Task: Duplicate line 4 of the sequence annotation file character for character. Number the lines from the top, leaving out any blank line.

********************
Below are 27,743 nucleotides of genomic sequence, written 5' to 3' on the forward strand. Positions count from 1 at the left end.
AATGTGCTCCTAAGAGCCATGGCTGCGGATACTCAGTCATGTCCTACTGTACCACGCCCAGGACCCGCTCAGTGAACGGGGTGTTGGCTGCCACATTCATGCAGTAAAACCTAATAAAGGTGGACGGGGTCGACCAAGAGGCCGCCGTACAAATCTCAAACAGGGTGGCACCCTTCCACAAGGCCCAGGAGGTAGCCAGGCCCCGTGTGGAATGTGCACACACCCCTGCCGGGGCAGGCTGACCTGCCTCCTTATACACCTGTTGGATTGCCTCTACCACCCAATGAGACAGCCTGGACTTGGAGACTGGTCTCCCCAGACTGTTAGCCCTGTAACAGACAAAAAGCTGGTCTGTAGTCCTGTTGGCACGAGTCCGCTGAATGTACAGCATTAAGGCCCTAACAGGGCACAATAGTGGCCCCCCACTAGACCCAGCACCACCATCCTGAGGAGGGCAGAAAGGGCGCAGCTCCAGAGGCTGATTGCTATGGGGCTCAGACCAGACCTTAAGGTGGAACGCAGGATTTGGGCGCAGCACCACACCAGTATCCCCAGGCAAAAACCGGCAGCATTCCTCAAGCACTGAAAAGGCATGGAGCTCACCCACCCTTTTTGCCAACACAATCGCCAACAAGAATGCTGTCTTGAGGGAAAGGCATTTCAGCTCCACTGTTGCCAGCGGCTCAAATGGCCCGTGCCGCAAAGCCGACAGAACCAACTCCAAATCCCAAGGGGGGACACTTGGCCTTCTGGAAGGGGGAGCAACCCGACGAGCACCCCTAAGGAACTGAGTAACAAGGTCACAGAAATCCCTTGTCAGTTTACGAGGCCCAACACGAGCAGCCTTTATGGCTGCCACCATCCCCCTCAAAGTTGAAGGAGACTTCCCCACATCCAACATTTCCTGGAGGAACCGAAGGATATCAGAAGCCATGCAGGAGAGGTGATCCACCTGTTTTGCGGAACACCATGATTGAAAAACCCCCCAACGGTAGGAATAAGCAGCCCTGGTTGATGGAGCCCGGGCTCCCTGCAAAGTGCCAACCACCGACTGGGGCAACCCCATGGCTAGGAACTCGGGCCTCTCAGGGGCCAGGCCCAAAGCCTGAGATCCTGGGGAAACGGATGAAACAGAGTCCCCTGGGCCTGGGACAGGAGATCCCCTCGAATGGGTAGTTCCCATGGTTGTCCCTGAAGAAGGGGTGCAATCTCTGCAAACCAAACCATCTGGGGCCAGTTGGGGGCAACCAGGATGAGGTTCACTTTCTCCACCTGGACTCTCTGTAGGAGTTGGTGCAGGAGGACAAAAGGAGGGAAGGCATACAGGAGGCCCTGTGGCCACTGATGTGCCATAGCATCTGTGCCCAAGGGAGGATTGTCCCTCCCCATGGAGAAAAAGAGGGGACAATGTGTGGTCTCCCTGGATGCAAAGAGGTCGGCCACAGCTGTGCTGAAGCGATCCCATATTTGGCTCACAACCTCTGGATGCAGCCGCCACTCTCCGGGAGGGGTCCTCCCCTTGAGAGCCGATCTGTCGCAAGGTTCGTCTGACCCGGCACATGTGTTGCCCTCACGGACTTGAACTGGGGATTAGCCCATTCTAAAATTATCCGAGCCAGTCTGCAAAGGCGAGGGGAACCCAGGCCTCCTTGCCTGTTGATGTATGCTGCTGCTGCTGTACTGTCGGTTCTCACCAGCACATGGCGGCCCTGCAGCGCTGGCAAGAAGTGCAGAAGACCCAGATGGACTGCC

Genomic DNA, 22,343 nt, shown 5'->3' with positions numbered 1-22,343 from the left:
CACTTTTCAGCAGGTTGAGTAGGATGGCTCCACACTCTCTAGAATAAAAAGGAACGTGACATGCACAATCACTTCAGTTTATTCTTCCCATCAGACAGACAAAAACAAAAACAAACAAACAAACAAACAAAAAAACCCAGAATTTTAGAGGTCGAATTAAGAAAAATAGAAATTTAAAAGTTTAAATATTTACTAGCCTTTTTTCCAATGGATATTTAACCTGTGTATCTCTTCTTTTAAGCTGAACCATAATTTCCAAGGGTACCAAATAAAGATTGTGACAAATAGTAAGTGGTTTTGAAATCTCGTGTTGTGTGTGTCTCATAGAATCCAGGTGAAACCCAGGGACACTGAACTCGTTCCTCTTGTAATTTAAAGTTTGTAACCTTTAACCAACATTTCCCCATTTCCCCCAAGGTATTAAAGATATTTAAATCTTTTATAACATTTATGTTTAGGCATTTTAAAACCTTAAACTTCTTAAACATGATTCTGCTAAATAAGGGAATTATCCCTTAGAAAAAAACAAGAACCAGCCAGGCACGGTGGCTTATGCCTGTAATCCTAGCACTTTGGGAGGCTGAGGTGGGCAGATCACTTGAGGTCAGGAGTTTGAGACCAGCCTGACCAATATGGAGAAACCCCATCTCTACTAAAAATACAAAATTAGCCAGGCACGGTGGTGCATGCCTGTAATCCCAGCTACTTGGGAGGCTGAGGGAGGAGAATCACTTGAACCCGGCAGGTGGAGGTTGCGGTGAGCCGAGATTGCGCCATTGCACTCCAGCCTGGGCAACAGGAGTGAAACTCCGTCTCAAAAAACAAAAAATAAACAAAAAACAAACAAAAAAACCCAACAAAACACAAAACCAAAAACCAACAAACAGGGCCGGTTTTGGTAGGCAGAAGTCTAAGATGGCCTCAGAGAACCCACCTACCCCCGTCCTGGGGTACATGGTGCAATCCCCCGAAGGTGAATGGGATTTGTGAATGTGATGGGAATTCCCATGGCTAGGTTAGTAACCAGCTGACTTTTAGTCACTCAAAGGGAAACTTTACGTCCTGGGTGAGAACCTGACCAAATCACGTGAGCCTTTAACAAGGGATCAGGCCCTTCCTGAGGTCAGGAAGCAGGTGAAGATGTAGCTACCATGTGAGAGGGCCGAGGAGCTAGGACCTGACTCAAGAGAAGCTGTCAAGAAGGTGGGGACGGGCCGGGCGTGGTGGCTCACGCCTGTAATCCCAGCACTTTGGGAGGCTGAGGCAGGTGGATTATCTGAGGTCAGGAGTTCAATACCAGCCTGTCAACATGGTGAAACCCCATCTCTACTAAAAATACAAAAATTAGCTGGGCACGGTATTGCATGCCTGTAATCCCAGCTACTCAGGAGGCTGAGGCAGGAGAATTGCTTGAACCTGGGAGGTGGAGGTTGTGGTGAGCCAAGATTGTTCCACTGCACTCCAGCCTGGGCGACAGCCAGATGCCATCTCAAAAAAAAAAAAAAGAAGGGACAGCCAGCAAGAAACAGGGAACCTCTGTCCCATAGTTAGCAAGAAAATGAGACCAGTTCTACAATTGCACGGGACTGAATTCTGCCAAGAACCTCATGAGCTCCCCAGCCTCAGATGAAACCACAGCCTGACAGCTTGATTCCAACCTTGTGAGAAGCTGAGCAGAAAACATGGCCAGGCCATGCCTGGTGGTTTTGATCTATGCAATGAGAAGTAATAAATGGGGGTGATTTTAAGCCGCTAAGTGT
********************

CACTTTTCAGCAGGTTGAGTAGGATGGCTCCACACTCTCTAGAATAAAAAGGAACGTGACATGCACAATCACTTCAGTTTATTCTTCCCATCAGACAGACAAAAACAAAAACAAACAAACAAACAAACAAAAAAACCCAGAATTTTAGAGGTCGAATTAAGAAAAATAGAAATTTAAAAGTTTAAATATTTACTAGCCTTTTTTCCAATGGATATTTAACCTGTGTATCTCTTCTTTTAAGCTGAACCATAATTTCCAAGGGTACCAAATAAAGATTGTGACAAATAGTAAGTGGTTTTGAAATCTCGTGTTGTGTGTGTCTCATAGAATCCAGGTGAAACCCAGGGACACTGAACTCGTTCCTCTTGTAATTTAAAGTTTGTAACCTTTAACCAACATTTCCCCATTTCCCCCAAGGTATTAAAGATATTTAAATCTTTTATAACATTTATGTTTAGGCATTTTAAAACCTTAAACTTCTTAAACATGATTCTGCTAAATAAGGGAATTATCCCTTAGAAAAAAACAAGAACCAGCCAGGCACGGTGGCTTATGCCTGTAATCCTAGCACTTTGGGAGGCTGAGGTGGGCAGATCACTTGAGGTCAGGAGTTTGAGACCAGCCTGACCAATATGGAGAAACCCCATCTCTACTAAAAATACAAAATTAGCCAGGCACGGTGGTGCATGCCTGTAATCCCAGCTACTTGGGAGGCTGAGGGAGGAGAATCACTTGAACCCGGCAGGTGGAGGTTGCGGTGAGCCGAGATTGCGCCATTGCACTCCAGCCTGGGCAACAGGAGTGAAACTCCGTCTCAAAAAACAAAAAATAAACAAAAAACAAACAAAAAAACCCAACAAAACACAAAACCAAAAACCAACAAACAGGGCCGGTTTTGGTAGGCAGAAGTCTAAGATGGCCTCAGAGAACCCACCTACCCCCGTCCTGGGGTACATGGTGCAATCCCCCGAAGGTGAATGGGATTTGTGAATGTGATGGGAATTCCCATGGCTAGGTTAGTAACCAGCTGACTTTTAGTCACTCAAAGGGAAACTTTACGTCCTGGGTGAGAACCTGACCAAATCACGTGAGCCTTTAACAAGGGATCAGGCCCTTCCTGAGGTCAGGAAGCAGGTGAAGATGTAGCTACCATGTGAGAGGGCCGAGGAGCTAGGACCTGACTCAAGAGAAGCTGTCAAGAAGGTGGGGACGGGCCGGGCGTGGTGGCTCACGCCTGTAATCCCAGCACTTTGGGAGGCTGAGGCAGGTGGATTATCTGAGGTCAGGAGTTCAATACCAGCCTGTCAACATGGTGAAACCCCATCTCTACTAAAAATACAAAAATTAGCTGGGCACGGTATTGCATGCCTGTAATCCCAGCTACTCAGGAGGCTGAGGCAGGAGAATTGCTTGAACCTGGGAGGTGGAGGTTGTGGTGAGCCAAGATTGTTCCACTGCACTCCAGCCTGGGCGACAGCCAGATGCCATCTCAAAAAAAAAAAAAAGAAGGGACAGCCAGCAAGAAACAGGGAACCTCTGTCCCATAGTTAGCAAGAAAATGAGACCAGTTCTACAATTGCACGGGACTGAATTCTGCCAAGAACCTCATGAGCTCCCCAGCCTCAGATGAAACCACAGCCTGACAGCTTGATTCCAACCTTGTGAGAAGCTGAGCAGAAAACATGGCCAGGCCATGCCTGGTGGTTTTGATCTATGCAATGAGAAGTAATAAATGGGGGTGATTTTAAGCCGCTAAGTGT